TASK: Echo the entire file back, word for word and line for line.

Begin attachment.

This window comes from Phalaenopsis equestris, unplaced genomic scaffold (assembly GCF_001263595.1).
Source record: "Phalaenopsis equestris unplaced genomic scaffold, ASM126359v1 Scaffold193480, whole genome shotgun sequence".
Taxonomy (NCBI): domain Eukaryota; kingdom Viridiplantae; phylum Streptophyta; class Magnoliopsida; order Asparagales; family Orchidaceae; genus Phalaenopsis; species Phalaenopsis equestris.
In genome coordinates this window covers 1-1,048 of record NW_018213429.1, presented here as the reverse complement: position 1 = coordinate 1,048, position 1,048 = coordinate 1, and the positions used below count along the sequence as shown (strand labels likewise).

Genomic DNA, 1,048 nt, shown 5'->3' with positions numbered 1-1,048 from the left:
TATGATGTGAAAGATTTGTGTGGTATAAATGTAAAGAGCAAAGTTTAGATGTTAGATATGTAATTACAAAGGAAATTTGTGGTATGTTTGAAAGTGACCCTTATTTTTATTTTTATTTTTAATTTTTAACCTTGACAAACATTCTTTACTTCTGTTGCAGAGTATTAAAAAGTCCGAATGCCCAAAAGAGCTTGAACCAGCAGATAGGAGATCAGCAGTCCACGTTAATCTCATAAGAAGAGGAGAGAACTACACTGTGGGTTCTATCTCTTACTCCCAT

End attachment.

This window comes from Phalaenopsis equestris, unplaced genomic scaffold (assembly GCF_001263595.1).
Source record: "Phalaenopsis equestris unplaced genomic scaffold, ASM126359v1 Scaffold193480, whole genome shotgun sequence".
Taxonomy (NCBI): domain Eukaryota; kingdom Viridiplantae; phylum Streptophyta; class Magnoliopsida; order Asparagales; family Orchidaceae; genus Phalaenopsis; species Phalaenopsis equestris.
In genome coordinates this window covers 1-1,048 of record NW_018213429.1, presented here as the reverse complement: position 1 = coordinate 1,048, position 1,048 = coordinate 1, and the positions used below count along the sequence as shown (strand labels likewise).

Genomic DNA, 1,048 nt, shown 5'->3' with positions numbered 1-1,048 from the left:
TATGATGTGAAAGATTTGTGTGGTATAAATGTAAAGAGCAAAGTTTAGATGTTAGATATGTAATTACAAAGGAAATTTGTGGTATGTTTGAAAGTGACCCTTATTTTTATTTTTATTTTTAATTTTTAACCTTGACAAACATTCTTTACTTCTGTTGCAGAGTATTAAAAAGTCCGAATGCCCAAAAGAGCTTGAACCAGCAGATAGGAGATCAGCAGTCCACGTTAATCTCATAAGAAGAGGAGAGAACTACACTGTGGGTTCTATCTCTTACTCCCAT